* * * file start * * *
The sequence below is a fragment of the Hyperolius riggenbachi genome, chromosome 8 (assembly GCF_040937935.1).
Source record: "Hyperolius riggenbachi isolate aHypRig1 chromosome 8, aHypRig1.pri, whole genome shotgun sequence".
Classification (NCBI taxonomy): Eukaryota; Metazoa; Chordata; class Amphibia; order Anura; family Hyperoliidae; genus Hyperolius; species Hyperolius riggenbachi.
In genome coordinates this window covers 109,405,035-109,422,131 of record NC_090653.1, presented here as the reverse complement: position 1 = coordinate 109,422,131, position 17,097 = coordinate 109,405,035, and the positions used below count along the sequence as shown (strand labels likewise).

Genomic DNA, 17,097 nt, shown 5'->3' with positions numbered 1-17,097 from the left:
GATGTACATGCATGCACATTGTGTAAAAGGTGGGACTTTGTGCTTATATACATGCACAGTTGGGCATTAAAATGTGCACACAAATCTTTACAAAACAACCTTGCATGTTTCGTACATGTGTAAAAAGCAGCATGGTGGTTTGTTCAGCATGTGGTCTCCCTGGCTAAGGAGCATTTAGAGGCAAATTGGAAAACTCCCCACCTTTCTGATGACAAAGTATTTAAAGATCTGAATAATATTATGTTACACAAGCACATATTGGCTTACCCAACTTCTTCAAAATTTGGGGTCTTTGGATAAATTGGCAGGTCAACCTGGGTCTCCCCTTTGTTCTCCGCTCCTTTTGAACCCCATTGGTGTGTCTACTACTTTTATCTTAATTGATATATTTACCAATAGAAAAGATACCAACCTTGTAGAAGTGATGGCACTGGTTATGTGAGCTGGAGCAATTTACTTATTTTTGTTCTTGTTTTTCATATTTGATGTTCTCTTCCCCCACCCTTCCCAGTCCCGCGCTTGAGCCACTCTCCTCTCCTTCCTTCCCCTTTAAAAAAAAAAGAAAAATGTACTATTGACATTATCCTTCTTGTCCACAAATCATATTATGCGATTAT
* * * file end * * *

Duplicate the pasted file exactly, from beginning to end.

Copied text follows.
The sequence below is a fragment of the Hyperolius riggenbachi genome, chromosome 8 (assembly GCF_040937935.1).
Source record: "Hyperolius riggenbachi isolate aHypRig1 chromosome 8, aHypRig1.pri, whole genome shotgun sequence".
Classification (NCBI taxonomy): Eukaryota; Metazoa; Chordata; class Amphibia; order Anura; family Hyperoliidae; genus Hyperolius; species Hyperolius riggenbachi.
In genome coordinates this window covers 109,405,035-109,422,131 of record NC_090653.1, presented here as the reverse complement: position 1 = coordinate 109,422,131, position 17,097 = coordinate 109,405,035, and the positions used below count along the sequence as shown (strand labels likewise).

Genomic DNA, 17,097 nt, shown 5'->3' with positions numbered 1-17,097 from the left:
GATGTACATGCATGCACATTGTGTAAAAGGTGGGACTTTGTGCTTATATACATGCACAGTTGGGCATTAAAATGTGCACACAAATCTTTACAAAACAACCTTGCATGTTTCGTACATGTGTAAAAAGCAGCATGGTGGTTTGTTCAGCATGTGGTCTCCCTGGCTAAGGAGCATTTAGAGGCAAATTGGAAAACTCCCCACCTTTCTGATGACAAAGTATTTAAAGATCTGAATAATATTATGTTACACAAGCACATATTGGCTTACCCAACTTCTTCAAAATTTGGGGTCTTTGGATAAATTGGCAGGTCAACCTGGGTCTCCCCTTTGTTCTCCGCTCCTTTTGAACCCCATTGGTGTGTCTACTACTTTTATCTTAATTGATATATTTACCAATAGAAAAGATACCAACCTTGTAGAAGTGATGGCACTGGTTATGTGAGCTGGAGCAATTTACTTATTTTTGTTCTTGTTTTTCATATTTGATGTTCTCTTCCCCCACCCTTCCCAGTCCCGCGCTTGAGCCACTCTCCTCTCCTTCCTTCCCCTTTAAAAAAAAAAGAAAAATGTACTATTGACATTATCCTTCTTGTCCACAAATCATATTATGCGATTAT